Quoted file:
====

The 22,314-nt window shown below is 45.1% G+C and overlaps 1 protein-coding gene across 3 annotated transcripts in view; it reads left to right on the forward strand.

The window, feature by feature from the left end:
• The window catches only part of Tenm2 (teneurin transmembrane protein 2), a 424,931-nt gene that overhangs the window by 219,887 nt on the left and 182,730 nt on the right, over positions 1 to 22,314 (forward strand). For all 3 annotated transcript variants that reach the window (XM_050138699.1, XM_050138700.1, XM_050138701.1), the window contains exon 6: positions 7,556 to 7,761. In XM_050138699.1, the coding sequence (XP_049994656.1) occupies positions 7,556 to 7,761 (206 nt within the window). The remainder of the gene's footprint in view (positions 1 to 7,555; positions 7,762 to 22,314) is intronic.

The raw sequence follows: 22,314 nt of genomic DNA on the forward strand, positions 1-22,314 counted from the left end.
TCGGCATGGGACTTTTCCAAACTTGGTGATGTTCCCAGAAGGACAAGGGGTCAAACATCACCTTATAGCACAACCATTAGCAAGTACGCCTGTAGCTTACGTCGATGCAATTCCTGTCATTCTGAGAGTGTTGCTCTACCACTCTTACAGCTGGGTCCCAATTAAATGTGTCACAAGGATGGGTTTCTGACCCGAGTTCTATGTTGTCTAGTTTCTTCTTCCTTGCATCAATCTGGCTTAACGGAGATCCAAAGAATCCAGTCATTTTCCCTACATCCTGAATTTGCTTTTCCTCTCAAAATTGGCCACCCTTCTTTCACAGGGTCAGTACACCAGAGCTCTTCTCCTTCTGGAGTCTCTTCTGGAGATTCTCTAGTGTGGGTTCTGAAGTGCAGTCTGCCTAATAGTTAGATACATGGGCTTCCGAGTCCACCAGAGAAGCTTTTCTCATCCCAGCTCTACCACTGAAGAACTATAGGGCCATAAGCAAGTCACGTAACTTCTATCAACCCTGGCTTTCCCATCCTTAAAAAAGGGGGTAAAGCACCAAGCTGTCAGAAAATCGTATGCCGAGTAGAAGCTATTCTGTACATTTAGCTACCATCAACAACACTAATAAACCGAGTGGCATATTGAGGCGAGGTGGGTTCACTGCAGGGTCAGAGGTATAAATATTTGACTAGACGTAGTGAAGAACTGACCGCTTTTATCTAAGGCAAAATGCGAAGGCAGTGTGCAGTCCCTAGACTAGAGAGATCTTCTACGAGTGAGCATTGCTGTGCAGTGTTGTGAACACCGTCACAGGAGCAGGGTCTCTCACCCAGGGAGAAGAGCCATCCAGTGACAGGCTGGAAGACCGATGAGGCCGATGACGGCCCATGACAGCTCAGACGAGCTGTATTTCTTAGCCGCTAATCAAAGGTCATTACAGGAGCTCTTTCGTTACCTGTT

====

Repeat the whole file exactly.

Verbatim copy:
The 22,314-nt window shown below is 45.1% G+C and overlaps 1 protein-coding gene across 3 annotated transcripts in view; it reads left to right on the forward strand.

The window, feature by feature from the left end:
• The window catches only part of Tenm2 (teneurin transmembrane protein 2), a 424,931-nt gene that overhangs the window by 219,887 nt on the left and 182,730 nt on the right, over positions 1 to 22,314 (forward strand). For all 3 annotated transcript variants that reach the window (XM_050138699.1, XM_050138700.1, XM_050138701.1), the window contains exon 6: positions 7,556 to 7,761. In XM_050138699.1, the coding sequence (XP_049994656.1) occupies positions 7,556 to 7,761 (206 nt within the window). The remainder of the gene's footprint in view (positions 1 to 7,555; positions 7,762 to 22,314) is intronic.

The raw sequence follows: 22,314 nt of genomic DNA on the forward strand, positions 1-22,314 counted from the left end.
TCGGCATGGGACTTTTCCAAACTTGGTGATGTTCCCAGAAGGACAAGGGGTCAAACATCACCTTATAGCACAACCATTAGCAAGTACGCCTGTAGCTTACGTCGATGCAATTCCTGTCATTCTGAGAGTGTTGCTCTACCACTCTTACAGCTGGGTCCCAATTAAATGTGTCACAAGGATGGGTTTCTGACCCGAGTTCTATGTTGTCTAGTTTCTTCTTCCTTGCATCAATCTGGCTTAACGGAGATCCAAAGAATCCAGTCATTTTCCCTACATCCTGAATTTGCTTTTCCTCTCAAAATTGGCCACCCTTCTTTCACAGGGTCAGTACACCAGAGCTCTTCTCCTTCTGGAGTCTCTTCTGGAGATTCTCTAGTGTGGGTTCTGAAGTGCAGTCTGCCTAATAGTTAGATACATGGGCTTCCGAGTCCACCAGAGAAGCTTTTCTCATCCCAGCTCTACCACTGAAGAACTATAGGGCCATAAGCAAGTCACGTAACTTCTATCAACCCTGGCTTTCCCATCCTTAAAAAAGGGGGTAAAGCACCAAGCTGTCAGAAAATCGTATGCCGAGTAGAAGCTATTCTGTACATTTAGCTACCATCAACAACACTAATAAACCGAGTGGCATATTGAGGCGAGGTGGGTTCACTGCAGGGTCAGAGGTATAAATATTTGACTAGACGTAGTGAAGAACTGACCGCTTTTATCTAAGGCAAAATGCGAAGGCAGTGTGCAGTCCCTAGACTAGAGAGATCTTCTACGAGTGAGCATTGCTGTGCAGTGTTGTGAACACCGTCACAGGAGCAGGGTCTCTCACCCAGGGAGAAGAGCCATCCAGTGACAGGCTGGAAGACCGATGAGGCCGATGACGGCCCATGACAGCTCAGACGAGCTGTATTTCTTAGCCGCTAATCAAAGGTCATTACAGGAGCTCTTTCGTTACCTGTT